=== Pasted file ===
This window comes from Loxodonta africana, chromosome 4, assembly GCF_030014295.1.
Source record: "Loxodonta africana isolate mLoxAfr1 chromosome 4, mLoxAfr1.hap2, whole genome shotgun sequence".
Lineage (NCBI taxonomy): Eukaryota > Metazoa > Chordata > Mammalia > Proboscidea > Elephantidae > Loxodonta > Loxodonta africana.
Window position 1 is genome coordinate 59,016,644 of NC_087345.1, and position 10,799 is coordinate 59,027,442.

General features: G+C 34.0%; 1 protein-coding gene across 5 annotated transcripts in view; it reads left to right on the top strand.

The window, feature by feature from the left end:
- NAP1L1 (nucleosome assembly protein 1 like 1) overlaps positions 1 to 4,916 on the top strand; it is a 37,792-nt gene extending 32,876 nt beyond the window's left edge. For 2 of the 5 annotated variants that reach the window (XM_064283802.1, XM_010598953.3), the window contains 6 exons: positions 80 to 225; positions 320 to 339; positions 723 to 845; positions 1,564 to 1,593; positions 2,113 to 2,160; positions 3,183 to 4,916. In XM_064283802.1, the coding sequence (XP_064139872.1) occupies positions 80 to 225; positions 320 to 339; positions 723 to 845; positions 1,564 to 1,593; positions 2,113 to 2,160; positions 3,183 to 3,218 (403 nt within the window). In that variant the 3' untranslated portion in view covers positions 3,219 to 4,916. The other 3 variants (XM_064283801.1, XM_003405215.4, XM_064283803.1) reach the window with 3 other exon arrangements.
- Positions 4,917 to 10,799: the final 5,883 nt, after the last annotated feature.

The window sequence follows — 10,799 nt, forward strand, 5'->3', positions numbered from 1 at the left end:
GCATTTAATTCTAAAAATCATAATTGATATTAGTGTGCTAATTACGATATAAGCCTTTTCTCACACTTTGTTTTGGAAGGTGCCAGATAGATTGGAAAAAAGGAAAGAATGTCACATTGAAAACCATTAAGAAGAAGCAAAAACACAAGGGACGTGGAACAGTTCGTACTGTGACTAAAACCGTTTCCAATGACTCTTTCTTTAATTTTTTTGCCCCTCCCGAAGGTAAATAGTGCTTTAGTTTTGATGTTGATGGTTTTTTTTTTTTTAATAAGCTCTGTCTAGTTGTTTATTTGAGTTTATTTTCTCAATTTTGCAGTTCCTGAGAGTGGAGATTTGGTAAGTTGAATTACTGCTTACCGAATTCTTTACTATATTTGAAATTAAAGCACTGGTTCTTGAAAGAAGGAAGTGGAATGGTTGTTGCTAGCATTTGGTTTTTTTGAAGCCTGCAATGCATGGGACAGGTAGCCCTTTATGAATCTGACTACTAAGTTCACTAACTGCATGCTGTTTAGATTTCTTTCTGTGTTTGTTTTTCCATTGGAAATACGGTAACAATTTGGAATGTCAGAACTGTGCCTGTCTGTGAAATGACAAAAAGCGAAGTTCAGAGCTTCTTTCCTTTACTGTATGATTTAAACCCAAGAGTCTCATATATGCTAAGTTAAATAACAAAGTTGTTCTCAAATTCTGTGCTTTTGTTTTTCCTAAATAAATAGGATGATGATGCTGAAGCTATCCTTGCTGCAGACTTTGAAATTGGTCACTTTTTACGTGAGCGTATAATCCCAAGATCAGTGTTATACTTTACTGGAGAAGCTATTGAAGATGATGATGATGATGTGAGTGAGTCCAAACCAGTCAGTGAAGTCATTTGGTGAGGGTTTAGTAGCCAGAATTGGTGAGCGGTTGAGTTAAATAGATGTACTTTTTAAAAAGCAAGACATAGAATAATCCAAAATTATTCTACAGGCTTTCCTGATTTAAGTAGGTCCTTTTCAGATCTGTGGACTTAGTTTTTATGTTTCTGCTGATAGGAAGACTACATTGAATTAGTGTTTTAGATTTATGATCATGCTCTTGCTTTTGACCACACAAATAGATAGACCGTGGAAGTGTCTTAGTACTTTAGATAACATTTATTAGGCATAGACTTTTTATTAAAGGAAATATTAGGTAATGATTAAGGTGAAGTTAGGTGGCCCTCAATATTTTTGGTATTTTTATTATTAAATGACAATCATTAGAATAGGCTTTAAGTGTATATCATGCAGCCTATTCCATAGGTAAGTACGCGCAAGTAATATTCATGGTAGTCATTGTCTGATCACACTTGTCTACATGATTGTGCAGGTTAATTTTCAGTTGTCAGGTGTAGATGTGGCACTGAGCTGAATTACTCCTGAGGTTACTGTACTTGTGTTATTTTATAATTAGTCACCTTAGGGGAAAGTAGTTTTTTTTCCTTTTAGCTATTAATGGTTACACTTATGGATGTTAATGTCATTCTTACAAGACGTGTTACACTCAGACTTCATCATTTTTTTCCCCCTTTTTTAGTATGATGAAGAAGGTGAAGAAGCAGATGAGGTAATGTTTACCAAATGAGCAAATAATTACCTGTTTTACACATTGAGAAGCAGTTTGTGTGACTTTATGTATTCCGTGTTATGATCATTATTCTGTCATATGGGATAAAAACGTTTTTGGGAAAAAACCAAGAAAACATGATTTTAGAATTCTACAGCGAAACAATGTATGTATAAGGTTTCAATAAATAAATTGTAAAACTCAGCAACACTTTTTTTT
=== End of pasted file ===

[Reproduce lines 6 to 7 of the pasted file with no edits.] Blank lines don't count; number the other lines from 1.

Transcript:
The window, feature by feature from the left end:
- NAP1L1 (nucleosome assembly protein 1 like 1) overlaps positions 1 to 4,916 on the top strand; it is a 37,792-nt gene extending 32,876 nt beyond the window's left edge. For 2 of the 5 annotated variants that reach the window (XM_064283802.1, XM_010598953.3), the window contains 6 exons: positions 80 to 225; positions 320 to 339; positions 723 to 845; positions 1,564 to 1,593; positions 2,113 to 2,160; positions 3,183 to 4,916. In XM_064283802.1, the coding sequence (XP_064139872.1) occupies positions 80 to 225; positions 320 to 339; positions 723 to 845; positions 1,564 to 1,593; positions 2,113 to 2,160; positions 3,183 to 3,218 (403 nt within the window). In that variant the 3' untranslated portion in view covers positions 3,219 to 4,916. The other 3 variants (XM_064283801.1, XM_003405215.4, XM_064283803.1) reach the window with 3 other exon arrangements.